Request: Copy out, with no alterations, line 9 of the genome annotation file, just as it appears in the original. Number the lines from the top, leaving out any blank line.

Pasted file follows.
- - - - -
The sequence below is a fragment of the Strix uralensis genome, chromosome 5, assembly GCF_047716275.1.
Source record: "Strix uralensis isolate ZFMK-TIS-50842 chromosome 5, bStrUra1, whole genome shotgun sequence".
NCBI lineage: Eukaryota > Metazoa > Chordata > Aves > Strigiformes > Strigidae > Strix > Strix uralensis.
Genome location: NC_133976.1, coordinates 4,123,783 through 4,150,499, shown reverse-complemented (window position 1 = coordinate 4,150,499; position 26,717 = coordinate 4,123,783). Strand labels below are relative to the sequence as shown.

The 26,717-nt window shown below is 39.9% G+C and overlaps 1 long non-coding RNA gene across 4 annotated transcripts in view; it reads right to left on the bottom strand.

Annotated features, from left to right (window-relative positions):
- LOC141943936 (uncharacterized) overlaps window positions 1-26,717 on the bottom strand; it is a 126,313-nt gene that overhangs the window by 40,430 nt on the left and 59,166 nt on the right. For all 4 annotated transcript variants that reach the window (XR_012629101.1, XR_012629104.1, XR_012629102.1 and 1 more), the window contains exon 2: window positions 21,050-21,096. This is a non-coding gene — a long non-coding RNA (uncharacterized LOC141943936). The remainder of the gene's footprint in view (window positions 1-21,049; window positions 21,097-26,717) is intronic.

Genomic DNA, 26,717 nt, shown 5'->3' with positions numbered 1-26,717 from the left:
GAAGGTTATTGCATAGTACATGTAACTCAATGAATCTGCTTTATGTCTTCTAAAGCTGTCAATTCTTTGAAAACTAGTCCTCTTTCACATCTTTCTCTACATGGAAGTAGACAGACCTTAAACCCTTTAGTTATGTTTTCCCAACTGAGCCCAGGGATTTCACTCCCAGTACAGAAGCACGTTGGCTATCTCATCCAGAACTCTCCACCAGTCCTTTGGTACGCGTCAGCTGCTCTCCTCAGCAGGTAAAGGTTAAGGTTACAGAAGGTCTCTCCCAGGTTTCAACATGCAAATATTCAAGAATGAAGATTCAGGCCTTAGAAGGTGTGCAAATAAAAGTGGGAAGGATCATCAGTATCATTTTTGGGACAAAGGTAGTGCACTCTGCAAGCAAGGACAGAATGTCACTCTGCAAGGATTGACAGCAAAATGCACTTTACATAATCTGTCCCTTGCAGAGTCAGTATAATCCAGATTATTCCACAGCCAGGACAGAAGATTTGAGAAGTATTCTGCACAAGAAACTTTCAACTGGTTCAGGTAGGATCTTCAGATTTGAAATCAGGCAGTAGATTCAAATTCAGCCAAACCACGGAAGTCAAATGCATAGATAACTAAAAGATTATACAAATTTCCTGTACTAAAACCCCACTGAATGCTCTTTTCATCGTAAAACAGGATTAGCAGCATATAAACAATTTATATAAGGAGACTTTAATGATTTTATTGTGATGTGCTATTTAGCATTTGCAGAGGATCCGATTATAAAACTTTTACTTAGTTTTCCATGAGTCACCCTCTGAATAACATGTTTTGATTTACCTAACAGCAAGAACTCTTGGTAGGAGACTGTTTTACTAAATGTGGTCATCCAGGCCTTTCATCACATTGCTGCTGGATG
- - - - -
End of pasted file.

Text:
GAAGGTTATTGCATAGTACATGTAACTCAATGAATCTGCTTTATGTCTTCTAAAGCTGTCAATTCTTTGAAAACTAGTCCTCTTTCACATCTTTCTCTACATGGAAGTAGACAGACCTTAAACCCTTTAGTTATGTTTTCCCAACTGAGCCCAGGGATTTCACTCCCAGTACAGAAGCACGTTGGCTATCTCATCCAGAACTCTCCACCAGTCCTTTGGTACGCGTCAGCTGCTCTCCTCAGCAGGTAAAGGTTAAGGTTACAGAAGGTCTCTCCCAGGTTTCAACATGCAAATATTCAAGAATGAAGATTCAGGCCTTAGAAGGTGTGCAAATAAAAGTGGGAAGGATCATCAGTATCATTTTTGGGACAAAGGTAGTGCACTCTGCAAGCAAGGACAGAATGTCACTCTGCAAGGATTGACAGCAAAATGCACTTTACATAATCTGTCCCTTGCAGAGTCAGTATAATCCAGATTATTCCACAGCCAGGACAGAAGATTTGAGAAGTATTCTGCACAAGAAACTTTCAACTGGTTCAGGTAGGATCTTCAGATTTGAAATCAGGCAGTAGATTCAAATTCAGCCAAACCACGGAAGTCAAATGCATAGATAACTAAAAGATTATACAAATTTCCTGTACTAAAACCCCACTGAATGCTCTTTTCATCGTAAAACAGGATTAGCAGCATATAAACAATTTATATAAGGAGACTTTAATGATTTTATTGTGATGTGCTATTTAGCATTTGCAGAGGATCCGATTATAAAACTTTTACTTAGTTTTCCATGAGTCACCCTCTGAATAACATGTTTTGATTTACCTAACAGCAAGAACTCTTGGTAGGAGACTGTTTTACTAAATGTGGTCATCCAGGCCTTTCATCACATTGCTGCTGGATG